I found a small lump in my breast when Immy was just four weeks old. As a new mother, with hormones raging, I instantly thought of Heidi Middleton of Sass & Bide and her battle with breast cancer, detected just days after the birth of her second child. And I was scared. I cried and I worried and I convinced myself that I had breast cancer.
The six hour long long appointment of poking and prodding, ultrasound, and eventual biopsy was both emotionally and physically tough, especially with leaking breastfeeding breasts and a six week old baby in tow. Following an anxious wait for results, I was fortunately given the all clear. The lump was apparently an abscess which had hardened into a hard, solid ball and I was to keep an eye on it and most likely over time it would disappear. Which it did.
Last night I came across some recent research reporting that new statistics out of the UK suggest that 1 in 8 women will get breast cancer. Is it only me who thinks, “Wow, that is so high.” And although the risk continues to rise more rapidly for women 50 years of age (and over), I am just a breath shy 39 where the risk is just 1 in 215. I am not a big fan of even those types of odds. That is a lot of women around my age with breast cancer.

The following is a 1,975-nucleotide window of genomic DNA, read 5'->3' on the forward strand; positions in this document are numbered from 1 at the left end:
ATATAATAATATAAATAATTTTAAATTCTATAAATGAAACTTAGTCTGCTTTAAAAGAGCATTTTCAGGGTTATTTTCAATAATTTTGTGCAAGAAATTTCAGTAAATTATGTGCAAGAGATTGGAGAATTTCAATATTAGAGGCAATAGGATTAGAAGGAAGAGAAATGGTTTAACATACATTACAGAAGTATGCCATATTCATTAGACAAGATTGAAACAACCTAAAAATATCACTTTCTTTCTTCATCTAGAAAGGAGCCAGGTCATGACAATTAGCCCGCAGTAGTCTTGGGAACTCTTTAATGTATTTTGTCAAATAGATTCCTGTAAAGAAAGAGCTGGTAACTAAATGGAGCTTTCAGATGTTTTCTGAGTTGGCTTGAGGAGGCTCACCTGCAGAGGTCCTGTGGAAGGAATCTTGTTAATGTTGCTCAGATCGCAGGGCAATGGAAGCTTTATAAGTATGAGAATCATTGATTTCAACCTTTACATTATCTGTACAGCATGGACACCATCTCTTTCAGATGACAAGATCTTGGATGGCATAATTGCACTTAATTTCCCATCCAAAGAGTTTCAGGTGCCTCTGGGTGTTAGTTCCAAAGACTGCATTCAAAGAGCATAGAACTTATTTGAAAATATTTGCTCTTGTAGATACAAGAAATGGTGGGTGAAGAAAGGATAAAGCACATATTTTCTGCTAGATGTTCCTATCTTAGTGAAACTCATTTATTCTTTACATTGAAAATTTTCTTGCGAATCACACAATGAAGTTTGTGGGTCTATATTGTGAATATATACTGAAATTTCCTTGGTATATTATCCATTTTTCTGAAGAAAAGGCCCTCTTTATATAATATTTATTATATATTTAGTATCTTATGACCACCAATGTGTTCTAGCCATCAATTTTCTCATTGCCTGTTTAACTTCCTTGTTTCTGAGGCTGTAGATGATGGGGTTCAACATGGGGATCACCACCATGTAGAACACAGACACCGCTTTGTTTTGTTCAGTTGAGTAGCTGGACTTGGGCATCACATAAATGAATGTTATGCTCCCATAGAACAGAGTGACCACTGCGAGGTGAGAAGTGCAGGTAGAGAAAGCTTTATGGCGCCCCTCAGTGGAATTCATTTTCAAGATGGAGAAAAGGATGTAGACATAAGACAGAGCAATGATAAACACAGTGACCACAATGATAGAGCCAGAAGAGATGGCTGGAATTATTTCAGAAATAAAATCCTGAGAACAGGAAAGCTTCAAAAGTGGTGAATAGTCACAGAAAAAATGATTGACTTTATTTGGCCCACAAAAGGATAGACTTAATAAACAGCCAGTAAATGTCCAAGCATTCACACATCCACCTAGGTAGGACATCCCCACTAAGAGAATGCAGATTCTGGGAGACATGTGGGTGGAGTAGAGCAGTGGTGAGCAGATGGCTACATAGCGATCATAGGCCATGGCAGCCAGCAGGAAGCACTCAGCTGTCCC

“Alarming new figures suggest one in eight women will develop breast cancer, with scientists fearing that a culmination of obesity, alcohol and delayed motherhood are partly to blame.
Experts have described the statistics as a ‘wake up call’ and say the disease could be avoided if women took more care of their health by drinking less, exercising and maintaining a healthy weight.
‘It is also linked to a woman’s reproductive history,’ says Dr Kat Arney, from Cancer Research UK. ‘If a woman starts having children earlier in life she is less at risk.’ Scientists believe the sex hormone oestrogen, which declines during pregnancy, triggers some forms of breast cancer. Women who delay motherhood are therefore exposed to oestrogen for a higher proportion of their lives putting them at higher risk.”
The Cancer Research UK findings that having fewer children later in life also increases an individual’s risk of breast cancer is certainly interesting for myself and my fellow Gen Y mothers (again with the guilt and regret about being an older mother!). Other lifestyle related factors include drinking in moderation (not an issue for me personally) and maintaining a healthy weight through sensible eating and exercise – the eating I am already starting to take care of and exercise is next on my list!
And at a risk of over sharing, I will say that after reading this research, this morning in the shower I checked my breasts. Can I kindly suggest that you do too?